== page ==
Jurors originally found Guy Turcotte not criminally responsible for the 2009 deaths when they accepted his argument he could not remember the events and had experienced blackouts.
Turcotte told the trial he stabbed his children to death and then drank windshield-wiper fluid in what he said was a failed attempt to commit suicide.
The controversial verdict made Turcotte a well-known figure in the province and enraged many Quebecers.
His case was one of several notorious court decisions that helped lead to new federal legislation designed to make it more difficult for those found not criminally responsible to gain their freedom.
The prosecution argued a not-criminally-responsible verdict should be reserved only for cases of mental illness, not ones where a suicide attempt might have triggered an after-the-fact blackout.
The Quebec Court of Appeal sided with such critics when it overturned that verdict last November and ordered a second trial.
A date for the new trial was supposed to be set Friday, but Pierre Poupart, Turcotte's lawyer, announced he wants to go to the Supreme Court in an attempt to challenge the appeals court ruling.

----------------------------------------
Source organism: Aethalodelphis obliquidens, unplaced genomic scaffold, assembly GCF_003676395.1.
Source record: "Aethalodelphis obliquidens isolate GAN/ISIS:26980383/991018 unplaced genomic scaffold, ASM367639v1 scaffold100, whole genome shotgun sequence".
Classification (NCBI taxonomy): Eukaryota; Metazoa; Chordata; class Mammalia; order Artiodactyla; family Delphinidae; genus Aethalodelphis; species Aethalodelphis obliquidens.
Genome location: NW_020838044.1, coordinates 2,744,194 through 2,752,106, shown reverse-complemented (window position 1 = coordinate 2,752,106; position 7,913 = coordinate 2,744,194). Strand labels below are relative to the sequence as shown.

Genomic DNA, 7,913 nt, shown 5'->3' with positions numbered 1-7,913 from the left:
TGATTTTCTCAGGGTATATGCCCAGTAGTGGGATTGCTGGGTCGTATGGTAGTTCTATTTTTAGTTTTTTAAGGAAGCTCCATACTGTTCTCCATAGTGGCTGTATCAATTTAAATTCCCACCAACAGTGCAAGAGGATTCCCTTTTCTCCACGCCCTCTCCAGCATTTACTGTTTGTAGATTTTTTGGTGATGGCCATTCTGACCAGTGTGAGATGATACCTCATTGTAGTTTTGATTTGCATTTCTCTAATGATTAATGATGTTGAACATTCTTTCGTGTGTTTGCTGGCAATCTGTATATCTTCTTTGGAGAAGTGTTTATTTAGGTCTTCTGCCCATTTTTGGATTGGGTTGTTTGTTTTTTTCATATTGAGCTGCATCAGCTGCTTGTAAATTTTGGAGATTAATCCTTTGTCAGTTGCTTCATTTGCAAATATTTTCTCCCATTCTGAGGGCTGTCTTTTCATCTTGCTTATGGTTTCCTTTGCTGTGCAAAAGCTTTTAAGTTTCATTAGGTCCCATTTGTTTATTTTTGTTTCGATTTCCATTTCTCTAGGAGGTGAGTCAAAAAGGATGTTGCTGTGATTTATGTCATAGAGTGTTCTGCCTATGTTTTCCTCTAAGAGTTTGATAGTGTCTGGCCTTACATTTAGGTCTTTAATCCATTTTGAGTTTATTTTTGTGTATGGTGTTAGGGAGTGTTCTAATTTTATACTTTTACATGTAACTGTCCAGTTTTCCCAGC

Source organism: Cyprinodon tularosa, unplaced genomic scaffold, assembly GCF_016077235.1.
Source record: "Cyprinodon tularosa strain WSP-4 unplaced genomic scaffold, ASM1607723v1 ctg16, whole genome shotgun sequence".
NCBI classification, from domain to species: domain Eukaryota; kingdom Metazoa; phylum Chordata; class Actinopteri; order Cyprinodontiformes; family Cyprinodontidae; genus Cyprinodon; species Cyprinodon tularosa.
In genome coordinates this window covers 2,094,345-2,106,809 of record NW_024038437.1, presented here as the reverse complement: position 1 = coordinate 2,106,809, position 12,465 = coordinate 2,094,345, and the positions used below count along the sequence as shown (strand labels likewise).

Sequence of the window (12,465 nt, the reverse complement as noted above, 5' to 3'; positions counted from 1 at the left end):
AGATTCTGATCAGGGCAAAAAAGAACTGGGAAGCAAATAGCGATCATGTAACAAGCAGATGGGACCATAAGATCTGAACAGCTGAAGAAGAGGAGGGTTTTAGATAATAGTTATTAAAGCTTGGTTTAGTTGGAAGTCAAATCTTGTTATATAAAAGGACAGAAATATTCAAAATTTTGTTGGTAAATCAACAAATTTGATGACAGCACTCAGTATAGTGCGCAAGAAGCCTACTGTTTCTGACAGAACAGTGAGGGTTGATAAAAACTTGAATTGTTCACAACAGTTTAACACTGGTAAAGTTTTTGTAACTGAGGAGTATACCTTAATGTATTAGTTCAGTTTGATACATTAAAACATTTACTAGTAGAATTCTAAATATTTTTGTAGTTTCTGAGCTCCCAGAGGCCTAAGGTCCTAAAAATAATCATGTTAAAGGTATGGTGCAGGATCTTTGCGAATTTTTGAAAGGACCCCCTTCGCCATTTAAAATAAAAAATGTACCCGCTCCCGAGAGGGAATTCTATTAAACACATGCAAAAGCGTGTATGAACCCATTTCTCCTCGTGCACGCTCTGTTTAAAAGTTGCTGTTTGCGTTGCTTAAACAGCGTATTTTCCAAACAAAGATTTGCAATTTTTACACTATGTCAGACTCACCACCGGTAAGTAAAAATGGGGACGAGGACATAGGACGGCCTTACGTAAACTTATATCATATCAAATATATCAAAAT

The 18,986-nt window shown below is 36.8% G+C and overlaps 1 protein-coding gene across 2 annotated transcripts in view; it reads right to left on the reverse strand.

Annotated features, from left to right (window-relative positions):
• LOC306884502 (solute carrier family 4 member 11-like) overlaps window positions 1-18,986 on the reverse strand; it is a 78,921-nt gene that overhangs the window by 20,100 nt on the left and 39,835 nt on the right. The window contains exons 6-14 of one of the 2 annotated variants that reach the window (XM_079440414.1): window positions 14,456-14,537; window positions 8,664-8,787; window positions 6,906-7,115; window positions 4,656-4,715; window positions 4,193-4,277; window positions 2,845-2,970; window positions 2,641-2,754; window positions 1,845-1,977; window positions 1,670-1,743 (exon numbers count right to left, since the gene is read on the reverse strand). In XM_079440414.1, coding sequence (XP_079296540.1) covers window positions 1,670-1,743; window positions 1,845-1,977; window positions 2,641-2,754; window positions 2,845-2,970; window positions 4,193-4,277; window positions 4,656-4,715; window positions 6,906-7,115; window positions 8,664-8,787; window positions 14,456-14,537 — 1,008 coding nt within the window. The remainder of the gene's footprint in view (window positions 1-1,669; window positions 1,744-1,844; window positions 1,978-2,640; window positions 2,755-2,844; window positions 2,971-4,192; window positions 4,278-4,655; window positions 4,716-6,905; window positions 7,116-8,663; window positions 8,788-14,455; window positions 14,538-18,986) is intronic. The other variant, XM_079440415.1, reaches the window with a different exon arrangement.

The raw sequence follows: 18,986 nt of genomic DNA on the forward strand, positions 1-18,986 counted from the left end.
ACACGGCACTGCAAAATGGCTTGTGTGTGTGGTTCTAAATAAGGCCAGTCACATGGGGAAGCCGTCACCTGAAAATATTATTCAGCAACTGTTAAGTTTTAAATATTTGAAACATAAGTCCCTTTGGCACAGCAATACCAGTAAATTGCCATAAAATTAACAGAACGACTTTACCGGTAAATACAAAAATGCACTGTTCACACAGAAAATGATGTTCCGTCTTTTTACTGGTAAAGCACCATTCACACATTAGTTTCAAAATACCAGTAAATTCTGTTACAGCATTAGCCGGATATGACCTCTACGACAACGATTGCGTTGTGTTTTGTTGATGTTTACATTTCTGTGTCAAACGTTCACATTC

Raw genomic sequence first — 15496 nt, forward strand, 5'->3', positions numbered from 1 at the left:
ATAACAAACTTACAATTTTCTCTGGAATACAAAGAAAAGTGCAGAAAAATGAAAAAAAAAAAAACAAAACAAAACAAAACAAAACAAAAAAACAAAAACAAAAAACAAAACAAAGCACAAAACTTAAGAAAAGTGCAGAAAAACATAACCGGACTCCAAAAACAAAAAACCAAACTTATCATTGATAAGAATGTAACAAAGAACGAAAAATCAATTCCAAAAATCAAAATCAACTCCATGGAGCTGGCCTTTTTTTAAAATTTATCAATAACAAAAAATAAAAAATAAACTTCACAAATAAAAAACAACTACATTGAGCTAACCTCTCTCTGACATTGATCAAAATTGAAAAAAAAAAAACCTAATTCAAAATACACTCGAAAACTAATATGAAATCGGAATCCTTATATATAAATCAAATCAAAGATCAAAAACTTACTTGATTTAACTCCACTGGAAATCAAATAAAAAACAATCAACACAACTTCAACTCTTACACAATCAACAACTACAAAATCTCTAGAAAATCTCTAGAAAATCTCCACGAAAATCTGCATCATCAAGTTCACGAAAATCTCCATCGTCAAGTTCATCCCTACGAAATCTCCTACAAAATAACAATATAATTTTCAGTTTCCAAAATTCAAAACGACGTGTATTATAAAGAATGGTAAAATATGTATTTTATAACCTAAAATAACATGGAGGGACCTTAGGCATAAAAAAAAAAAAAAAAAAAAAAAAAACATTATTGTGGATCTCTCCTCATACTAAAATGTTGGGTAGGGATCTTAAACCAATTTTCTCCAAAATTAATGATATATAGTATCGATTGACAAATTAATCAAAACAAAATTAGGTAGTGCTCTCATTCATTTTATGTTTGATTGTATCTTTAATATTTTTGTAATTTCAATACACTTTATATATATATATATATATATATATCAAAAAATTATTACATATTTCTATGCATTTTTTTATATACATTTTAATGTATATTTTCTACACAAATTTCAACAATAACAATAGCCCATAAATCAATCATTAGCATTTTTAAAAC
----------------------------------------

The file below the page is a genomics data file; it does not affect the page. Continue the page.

That prompted Quebec Superior Court Justice Marc David to postpone the date-setting until April 4 so he can see what the country's highest court decides between now and then.
David, who presided over the first trial, said any new trial won't take place before March 2015.
Crown spokesman Jean-Pascal Boucher said it could take between three and six months before Canada's top court decides whether it will agree to hear arguments from Poupart.
"Delay in a criminal file is a challenge for both parties, defence lawyers and prosecution, and we will have to deal with it," he said.
He said the Crown will respect the judge's decision to wait for the Supreme Court decision.
"It's the highest court in Canada and we have to respect the criminal process."
Turcotte, meanwhile, will remain behind bars.
He spent 46 months in psychiatric care before being deemed fit for release from a mental institution.
If the second trial finally goes ahead in the spring of 2015, it would take place more than six years after the killings on Feb. 21, 2009.
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